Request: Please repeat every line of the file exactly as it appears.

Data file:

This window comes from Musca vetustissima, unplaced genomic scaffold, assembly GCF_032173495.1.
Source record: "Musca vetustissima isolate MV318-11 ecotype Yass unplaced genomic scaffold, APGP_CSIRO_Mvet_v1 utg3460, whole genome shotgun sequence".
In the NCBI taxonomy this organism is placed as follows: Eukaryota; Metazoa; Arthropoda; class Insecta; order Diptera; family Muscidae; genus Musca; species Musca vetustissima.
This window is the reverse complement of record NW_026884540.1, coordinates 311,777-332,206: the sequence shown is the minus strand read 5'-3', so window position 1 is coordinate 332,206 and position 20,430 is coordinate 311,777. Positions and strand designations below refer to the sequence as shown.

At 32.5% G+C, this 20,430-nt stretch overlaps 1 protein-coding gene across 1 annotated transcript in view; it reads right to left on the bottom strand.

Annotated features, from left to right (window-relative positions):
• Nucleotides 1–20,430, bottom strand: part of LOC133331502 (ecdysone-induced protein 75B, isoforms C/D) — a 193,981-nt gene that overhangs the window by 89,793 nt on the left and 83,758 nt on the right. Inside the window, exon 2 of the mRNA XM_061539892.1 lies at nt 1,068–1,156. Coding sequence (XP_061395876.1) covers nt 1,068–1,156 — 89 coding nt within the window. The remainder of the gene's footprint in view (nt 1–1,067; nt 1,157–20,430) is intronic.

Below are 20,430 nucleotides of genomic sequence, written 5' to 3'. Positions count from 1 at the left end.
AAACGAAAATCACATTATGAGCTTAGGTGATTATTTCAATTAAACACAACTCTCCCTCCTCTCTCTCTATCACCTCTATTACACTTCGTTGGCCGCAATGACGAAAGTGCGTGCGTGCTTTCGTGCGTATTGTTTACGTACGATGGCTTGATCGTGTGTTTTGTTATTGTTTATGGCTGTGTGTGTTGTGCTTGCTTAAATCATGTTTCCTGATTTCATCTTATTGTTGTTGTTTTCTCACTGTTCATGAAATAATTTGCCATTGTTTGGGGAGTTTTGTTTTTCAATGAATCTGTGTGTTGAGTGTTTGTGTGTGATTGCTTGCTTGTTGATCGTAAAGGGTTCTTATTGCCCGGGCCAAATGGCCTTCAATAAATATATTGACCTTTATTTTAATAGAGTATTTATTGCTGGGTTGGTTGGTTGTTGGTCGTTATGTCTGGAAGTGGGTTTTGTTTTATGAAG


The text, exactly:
This window comes from Musca vetustissima, unplaced genomic scaffold, assembly GCF_032173495.1.
Source record: "Musca vetustissima isolate MV318-11 ecotype Yass unplaced genomic scaffold, APGP_CSIRO_Mvet_v1 utg3460, whole genome shotgun sequence".
In the NCBI taxonomy this organism is placed as follows: Eukaryota; Metazoa; Arthropoda; class Insecta; order Diptera; family Muscidae; genus Musca; species Musca vetustissima.
This window is the reverse complement of record NW_026884540.1, coordinates 311,777-332,206: the sequence shown is the minus strand read 5'-3', so window position 1 is coordinate 332,206 and position 20,430 is coordinate 311,777. Positions and strand designations below refer to the sequence as shown.

At 32.5% G+C, this 20,430-nt stretch overlaps 1 protein-coding gene across 1 annotated transcript in view; it reads right to left on the bottom strand.

Annotated features, from left to right (window-relative positions):
• Nucleotides 1–20,430, bottom strand: part of LOC133331502 (ecdysone-induced protein 75B, isoforms C/D) — a 193,981-nt gene that overhangs the window by 89,793 nt on the left and 83,758 nt on the right. Inside the window, exon 2 of the mRNA XM_061539892.1 lies at nt 1,068–1,156. Coding sequence (XP_061395876.1) covers nt 1,068–1,156 — 89 coding nt within the window. The remainder of the gene's footprint in view (nt 1–1,067; nt 1,157–20,430) is intronic.

Below are 20,430 nucleotides of genomic sequence, written 5' to 3'. Positions count from 1 at the left end.
AAACGAAAATCACATTATGAGCTTAGGTGATTATTTCAATTAAACACAACTCTCCCTCCTCTCTCTCTATCACCTCTATTACACTTCGTTGGCCGCAATGACGAAAGTGCGTGCGTGCTTTCGTGCGTATTGTTTACGTACGATGGCTTGATCGTGTGTTTTGTTATTGTTTATGGCTGTGTGTGTTGTGCTTGCTTAAATCATGTTTCCTGATTTCATCTTATTGTTGTTGTTTTCTCACTGTTCATGAAATAATTTGCCATTGTTTGGGGAGTTTTGTTTTTCAATGAATCTGTGTGTTGAGTGTTTGTGTGTGATTGCTTGCTTGTTGATCGTAAAGGGTTCTTATTGCCCGGGCCAAATGGCCTTCAATAAATATATTGACCTTTATTTTAATAGAGTATTTATTGCTGGGTTGGTTGGTTGTTGGTCGTTATGTCTGGAAGTGGGTTTTGTTTTATGAAG